When we picture the working class, we tend to fall back on that old image of factory workers and teamsters, plumbers and electricians—sturdy masculine mainstays of blue-collar America. In truth, things look a lot different now, amid dramatic demographic changes in the working class that Tamara Draut documents in her excellent recent book, Sleeping Giant. Service workers of color loom large, especially women. Those with the proverbial lunch pail might be Latina or Filipina, and the “factory gates” in question might well stand over a tasteful welcome mat.
Largely composed of women, many of them low-income immigrants, and working in isolated conditions, the home care workforce often faces exploitation and abuse. In 2014, the Fair Labor Standards Act was finally updated to include this class of workers, but that’s only a start. As the field continues to grow, groups like the National Domestic Workers Alliance (NDWA) are pushing for better labor protections. And as we've reported, some funders are rallying behind them.
Early this year, we covered the Robert Wood Johnson Foundation’s partnership with NDWA on the Good Work Code, an effort to protect care workers from potential labor threats in the gig economy. Other givers in this area include the Ford Foundation, Kellogg, Atlantic Philanthropies, the California Wellness Foundation, and the Altman Foundation.
The Good Work Code, as we pointed out, is a pretty innovative effort to partner with companies to raise labor standards for home health workers, and you can see why RWJF put into $400,000.
Well, now comes news of a much smaller grant for NDWA, by a much smaller funder, one that's also for a smart project: Giving homecare workers better information.
With a $25,000 grant from the Unitarian Universalist Service Committee (UUSC), NDWA will pilot a “National Homecare Workers Hotline” in New Mexico and Georgia, two states with high numbers of workers in this field. The hotline will provide these vulnerable workers with information about their rights, connect them with legal assistance, and serve as a model for a national rollout.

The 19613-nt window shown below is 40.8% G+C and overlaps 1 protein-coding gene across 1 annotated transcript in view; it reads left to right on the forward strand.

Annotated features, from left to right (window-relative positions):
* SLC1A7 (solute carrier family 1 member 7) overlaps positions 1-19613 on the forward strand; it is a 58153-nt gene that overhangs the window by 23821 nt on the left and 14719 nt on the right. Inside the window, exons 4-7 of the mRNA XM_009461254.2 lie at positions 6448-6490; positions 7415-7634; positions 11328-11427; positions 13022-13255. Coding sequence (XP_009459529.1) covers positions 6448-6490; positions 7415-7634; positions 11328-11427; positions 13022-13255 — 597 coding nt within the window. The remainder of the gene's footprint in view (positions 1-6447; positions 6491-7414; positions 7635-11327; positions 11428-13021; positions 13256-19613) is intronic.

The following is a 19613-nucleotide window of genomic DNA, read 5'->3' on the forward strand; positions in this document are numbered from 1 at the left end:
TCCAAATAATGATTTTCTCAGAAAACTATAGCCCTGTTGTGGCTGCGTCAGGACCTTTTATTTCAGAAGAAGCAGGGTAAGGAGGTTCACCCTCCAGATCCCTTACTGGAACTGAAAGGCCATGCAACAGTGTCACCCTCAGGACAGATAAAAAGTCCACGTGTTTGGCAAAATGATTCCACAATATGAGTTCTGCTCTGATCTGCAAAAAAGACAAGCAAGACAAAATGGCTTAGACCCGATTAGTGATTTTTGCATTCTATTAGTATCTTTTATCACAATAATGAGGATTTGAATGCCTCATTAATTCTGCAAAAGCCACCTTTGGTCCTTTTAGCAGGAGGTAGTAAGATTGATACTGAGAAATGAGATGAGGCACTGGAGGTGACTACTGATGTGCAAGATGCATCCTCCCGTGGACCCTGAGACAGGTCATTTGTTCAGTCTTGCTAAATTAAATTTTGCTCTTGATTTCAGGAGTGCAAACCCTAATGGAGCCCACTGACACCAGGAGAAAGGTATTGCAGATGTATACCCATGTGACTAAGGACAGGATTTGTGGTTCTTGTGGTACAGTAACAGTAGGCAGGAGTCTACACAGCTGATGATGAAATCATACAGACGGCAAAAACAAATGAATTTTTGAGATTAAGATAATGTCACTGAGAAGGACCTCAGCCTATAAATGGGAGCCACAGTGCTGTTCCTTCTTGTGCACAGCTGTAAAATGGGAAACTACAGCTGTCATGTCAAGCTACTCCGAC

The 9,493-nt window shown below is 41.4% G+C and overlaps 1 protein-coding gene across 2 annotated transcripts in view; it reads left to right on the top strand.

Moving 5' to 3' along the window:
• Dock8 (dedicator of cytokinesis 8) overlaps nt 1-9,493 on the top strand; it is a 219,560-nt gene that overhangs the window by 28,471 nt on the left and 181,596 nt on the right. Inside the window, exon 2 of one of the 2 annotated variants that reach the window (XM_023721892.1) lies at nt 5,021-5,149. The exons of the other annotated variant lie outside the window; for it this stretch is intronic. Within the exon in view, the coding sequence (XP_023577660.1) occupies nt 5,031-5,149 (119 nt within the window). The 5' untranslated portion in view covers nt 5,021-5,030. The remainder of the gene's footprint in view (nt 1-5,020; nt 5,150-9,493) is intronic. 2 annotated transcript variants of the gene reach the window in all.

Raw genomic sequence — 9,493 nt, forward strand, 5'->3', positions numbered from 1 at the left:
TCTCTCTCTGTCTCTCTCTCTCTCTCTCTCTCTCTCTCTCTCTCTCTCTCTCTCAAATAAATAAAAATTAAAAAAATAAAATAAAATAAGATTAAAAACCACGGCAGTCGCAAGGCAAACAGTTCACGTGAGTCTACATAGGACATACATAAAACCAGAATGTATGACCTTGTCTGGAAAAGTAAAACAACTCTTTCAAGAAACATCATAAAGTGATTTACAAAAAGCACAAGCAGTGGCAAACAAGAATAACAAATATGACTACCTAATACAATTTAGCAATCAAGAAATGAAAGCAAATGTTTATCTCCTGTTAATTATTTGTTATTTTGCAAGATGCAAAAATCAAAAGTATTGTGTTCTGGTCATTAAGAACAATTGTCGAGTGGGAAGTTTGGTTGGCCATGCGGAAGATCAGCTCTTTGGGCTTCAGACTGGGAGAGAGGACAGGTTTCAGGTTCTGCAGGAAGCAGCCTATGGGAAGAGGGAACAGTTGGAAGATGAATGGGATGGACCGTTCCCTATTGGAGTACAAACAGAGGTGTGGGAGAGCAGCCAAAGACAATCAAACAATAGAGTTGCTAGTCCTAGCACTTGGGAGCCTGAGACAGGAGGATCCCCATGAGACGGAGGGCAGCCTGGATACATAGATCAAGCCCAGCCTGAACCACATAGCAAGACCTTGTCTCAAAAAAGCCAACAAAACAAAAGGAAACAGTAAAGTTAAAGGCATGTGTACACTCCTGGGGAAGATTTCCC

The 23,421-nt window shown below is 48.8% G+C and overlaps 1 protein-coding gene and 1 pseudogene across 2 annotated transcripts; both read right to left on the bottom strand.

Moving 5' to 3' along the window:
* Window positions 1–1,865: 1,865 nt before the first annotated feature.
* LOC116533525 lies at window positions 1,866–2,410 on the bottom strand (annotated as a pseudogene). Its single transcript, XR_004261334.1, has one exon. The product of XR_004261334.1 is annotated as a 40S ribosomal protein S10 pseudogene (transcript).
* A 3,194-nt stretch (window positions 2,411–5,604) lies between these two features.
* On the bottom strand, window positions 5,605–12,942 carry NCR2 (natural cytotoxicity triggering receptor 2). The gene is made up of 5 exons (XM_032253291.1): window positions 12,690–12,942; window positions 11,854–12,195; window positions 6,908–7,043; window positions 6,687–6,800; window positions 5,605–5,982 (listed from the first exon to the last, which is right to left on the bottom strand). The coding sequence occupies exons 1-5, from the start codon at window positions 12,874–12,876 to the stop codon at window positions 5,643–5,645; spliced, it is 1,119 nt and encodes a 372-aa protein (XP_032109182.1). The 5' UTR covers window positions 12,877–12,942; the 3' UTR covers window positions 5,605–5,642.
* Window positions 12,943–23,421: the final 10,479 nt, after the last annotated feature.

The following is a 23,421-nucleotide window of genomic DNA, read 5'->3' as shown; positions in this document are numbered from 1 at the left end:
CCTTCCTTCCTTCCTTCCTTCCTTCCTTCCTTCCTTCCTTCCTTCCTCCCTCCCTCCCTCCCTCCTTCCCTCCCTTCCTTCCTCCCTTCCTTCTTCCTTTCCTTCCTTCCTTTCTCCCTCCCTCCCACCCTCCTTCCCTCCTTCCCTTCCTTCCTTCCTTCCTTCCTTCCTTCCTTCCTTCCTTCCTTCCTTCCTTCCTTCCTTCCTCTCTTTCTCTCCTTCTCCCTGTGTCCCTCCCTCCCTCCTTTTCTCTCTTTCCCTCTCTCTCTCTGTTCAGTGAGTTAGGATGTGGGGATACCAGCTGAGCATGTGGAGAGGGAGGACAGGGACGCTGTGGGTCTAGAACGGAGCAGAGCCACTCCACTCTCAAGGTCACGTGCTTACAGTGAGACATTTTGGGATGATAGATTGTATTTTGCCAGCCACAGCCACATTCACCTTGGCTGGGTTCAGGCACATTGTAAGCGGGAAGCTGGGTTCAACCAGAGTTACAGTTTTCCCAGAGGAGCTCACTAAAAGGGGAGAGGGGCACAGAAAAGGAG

The money comes from UUSC’s Human Rights Innovation Fellowship, a yearly program providing project funding around a specific theme (last year’s theme was the right to water; this year, it’s economic justice). An innovation focus is encouraging. UUSC, with its limited resources, isn’t a prominent funding source. But it's not afraid to be on the cutting edge of social justice issues.
A nonsectarian organization, UUSC works around the world to challenge human rights abuses. Its founders began their work helping refugees escape the Nazis in 1939. Since then, the organization has directed its efforts to a wide variety of human rights hotspots including Korea, Haiti, Central America, L.A. during the 1992 civil unrest, Rwanda and Darfur, among others. UUSC puts emphasis on grassroots partnerships and on activating networks of supporters and supporting organizations.
Despite its international focus, UUSC backs a number of projects in the United States, many of them environmental. Notably, the charity also supports the settlement of Middle Eastern refugees in this country, hearkening back to its pre-World War II origins. On the work front, UUSC partners with groups like the Northwest Arkansas Workers’ Justice Center and NDWA.
We’ll be watching to see how NDWA’s hotline works out, and who jumps on board if it expands to cover the entire country. There are some good candidates to write bigger checks. Supporters of NDWA in recent years include Ford, Kellogg, OSF, Surdna, the Nathan Cummings Foundation and the Oak Foundation.